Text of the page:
Saturday, January 17, 2004

On Thursday I learned of Bernd Heinrich's book Winter World: The Ingenuity of Animal Survival. Heinrich is a biology professor at the University of Vermont who has spent countless hours investigating the winter habits of animals in Vermont and near his cabin in western Maine. The book has received terrific reviews.

My rambles over the frozen woods and fields of the estate have made me marvel at the ability of animals to eke out an existence in such a hostile environment. Sophie adores these frigid walks; it seems the colder it is, the better she likes it. As wrapped up in down and wool as I am, after 15 minutes in -30 windchill temps, I am desperate to get myself inside. Sophie is always crestfallen when I shorten the walk this way.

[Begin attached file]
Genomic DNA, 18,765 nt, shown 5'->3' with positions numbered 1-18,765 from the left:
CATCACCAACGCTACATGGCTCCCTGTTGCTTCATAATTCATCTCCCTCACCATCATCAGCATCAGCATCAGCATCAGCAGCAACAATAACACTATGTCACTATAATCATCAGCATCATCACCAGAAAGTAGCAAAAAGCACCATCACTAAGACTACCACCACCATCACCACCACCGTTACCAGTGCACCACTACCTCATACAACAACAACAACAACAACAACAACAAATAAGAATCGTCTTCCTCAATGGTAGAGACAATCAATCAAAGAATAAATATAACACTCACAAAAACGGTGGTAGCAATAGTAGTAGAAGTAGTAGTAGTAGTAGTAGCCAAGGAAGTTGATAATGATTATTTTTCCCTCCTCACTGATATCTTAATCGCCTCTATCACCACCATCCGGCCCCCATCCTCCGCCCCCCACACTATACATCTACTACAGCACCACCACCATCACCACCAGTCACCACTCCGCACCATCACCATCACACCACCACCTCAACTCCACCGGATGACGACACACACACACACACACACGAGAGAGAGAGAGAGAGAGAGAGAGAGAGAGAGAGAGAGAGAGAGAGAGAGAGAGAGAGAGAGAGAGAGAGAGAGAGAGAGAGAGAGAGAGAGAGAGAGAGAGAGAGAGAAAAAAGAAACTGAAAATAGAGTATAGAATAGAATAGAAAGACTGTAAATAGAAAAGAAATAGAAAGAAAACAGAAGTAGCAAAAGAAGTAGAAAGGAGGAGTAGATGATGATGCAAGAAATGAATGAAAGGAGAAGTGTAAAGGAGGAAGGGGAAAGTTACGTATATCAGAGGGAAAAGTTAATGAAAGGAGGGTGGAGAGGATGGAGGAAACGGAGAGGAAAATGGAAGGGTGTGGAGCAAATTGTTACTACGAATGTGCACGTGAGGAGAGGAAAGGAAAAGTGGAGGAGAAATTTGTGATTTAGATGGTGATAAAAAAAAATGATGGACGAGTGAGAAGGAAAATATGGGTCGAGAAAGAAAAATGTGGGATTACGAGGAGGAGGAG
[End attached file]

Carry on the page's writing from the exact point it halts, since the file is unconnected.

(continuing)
As we walk the trails, I tend to keep my eyes to the ground to keep the wind from blasting my face. And that's what has made me notice animal tracks. Some of them I know. Foxprints are easy to identify. Like tiny dogprints, only narrower, and in a straight line, almost as if they were one-footed creatures. One noontime, I came across four or five junckos and at least three chickadees, all twittering about in the bushes. I couldn't help but wonder what food could possibly be available here in the middle of January. Why weren't they at my backyard feeder? I can't wait for Winter World to arrive at my other local library so that I can get some answers.


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